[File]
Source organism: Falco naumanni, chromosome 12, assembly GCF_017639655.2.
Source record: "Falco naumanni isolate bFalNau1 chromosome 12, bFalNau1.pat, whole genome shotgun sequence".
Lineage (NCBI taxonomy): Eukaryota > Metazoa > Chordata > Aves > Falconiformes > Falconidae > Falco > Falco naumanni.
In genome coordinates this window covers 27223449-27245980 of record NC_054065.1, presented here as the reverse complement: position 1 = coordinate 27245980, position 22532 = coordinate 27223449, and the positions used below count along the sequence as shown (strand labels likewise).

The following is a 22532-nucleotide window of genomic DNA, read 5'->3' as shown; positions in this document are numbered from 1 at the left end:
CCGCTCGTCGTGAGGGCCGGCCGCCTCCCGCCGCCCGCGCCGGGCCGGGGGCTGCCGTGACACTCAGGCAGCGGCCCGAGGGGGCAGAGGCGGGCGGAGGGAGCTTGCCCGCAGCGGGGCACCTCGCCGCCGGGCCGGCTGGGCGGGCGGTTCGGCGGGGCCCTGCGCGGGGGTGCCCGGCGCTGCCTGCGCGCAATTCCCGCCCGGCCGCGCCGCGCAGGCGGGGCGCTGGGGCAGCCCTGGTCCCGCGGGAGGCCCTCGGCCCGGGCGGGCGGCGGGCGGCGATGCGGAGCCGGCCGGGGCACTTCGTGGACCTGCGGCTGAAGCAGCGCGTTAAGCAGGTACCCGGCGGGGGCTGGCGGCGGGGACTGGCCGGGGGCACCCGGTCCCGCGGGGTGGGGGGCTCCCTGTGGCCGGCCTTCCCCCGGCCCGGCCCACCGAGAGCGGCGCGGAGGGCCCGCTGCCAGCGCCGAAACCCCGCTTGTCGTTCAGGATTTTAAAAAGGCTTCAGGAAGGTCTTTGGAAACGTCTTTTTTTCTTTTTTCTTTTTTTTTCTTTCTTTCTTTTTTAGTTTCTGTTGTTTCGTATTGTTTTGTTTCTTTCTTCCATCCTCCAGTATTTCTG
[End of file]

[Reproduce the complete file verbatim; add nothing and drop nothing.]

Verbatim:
Source organism: Falco naumanni, chromosome 12, assembly GCF_017639655.2.
Source record: "Falco naumanni isolate bFalNau1 chromosome 12, bFalNau1.pat, whole genome shotgun sequence".
Lineage (NCBI taxonomy): Eukaryota > Metazoa > Chordata > Aves > Falconiformes > Falconidae > Falco > Falco naumanni.
In genome coordinates this window covers 27223449-27245980 of record NC_054065.1, presented here as the reverse complement: position 1 = coordinate 27245980, position 22532 = coordinate 27223449, and the positions used below count along the sequence as shown (strand labels likewise).

The following is a 22532-nucleotide window of genomic DNA, read 5'->3' as shown; positions in this document are numbered from 1 at the left end:
CCGCTCGTCGTGAGGGCCGGCCGCCTCCCGCCGCCCGCGCCGGGCCGGGGGCTGCCGTGACACTCAGGCAGCGGCCCGAGGGGGCAGAGGCGGGCGGAGGGAGCTTGCCCGCAGCGGGGCACCTCGCCGCCGGGCCGGCTGGGCGGGCGGTTCGGCGGGGCCCTGCGCGGGGGTGCCCGGCGCTGCCTGCGCGCAATTCCCGCCCGGCCGCGCCGCGCAGGCGGGGCGCTGGGGCAGCCCTGGTCCCGCGGGAGGCCCTCGGCCCGGGCGGGCGGCGGGCGGCGATGCGGAGCCGGCCGGGGCACTTCGTGGACCTGCGGCTGAAGCAGCGCGTTAAGCAGGTACCCGGCGGGGGCTGGCGGCGGGGACTGGCCGGGGGCACCCGGTCCCGCGGGGTGGGGGGCTCCCTGTGGCCGGCCTTCCCCCGGCCCGGCCCACCGAGAGCGGCGCGGAGGGCCCGCTGCCAGCGCCGAAACCCCGCTTGTCGTTCAGGATTTTAAAAAGGCTTCAGGAAGGTCTTTGGAAACGTCTTTTTTTCTTTTTTCTTTTTTTTTCTTTCTTTCTTTTTTAGTTTCTGTTGTTTCGTATTGTTTTGTTTCTTTCTTCCATCCTCCAGTATTTCTG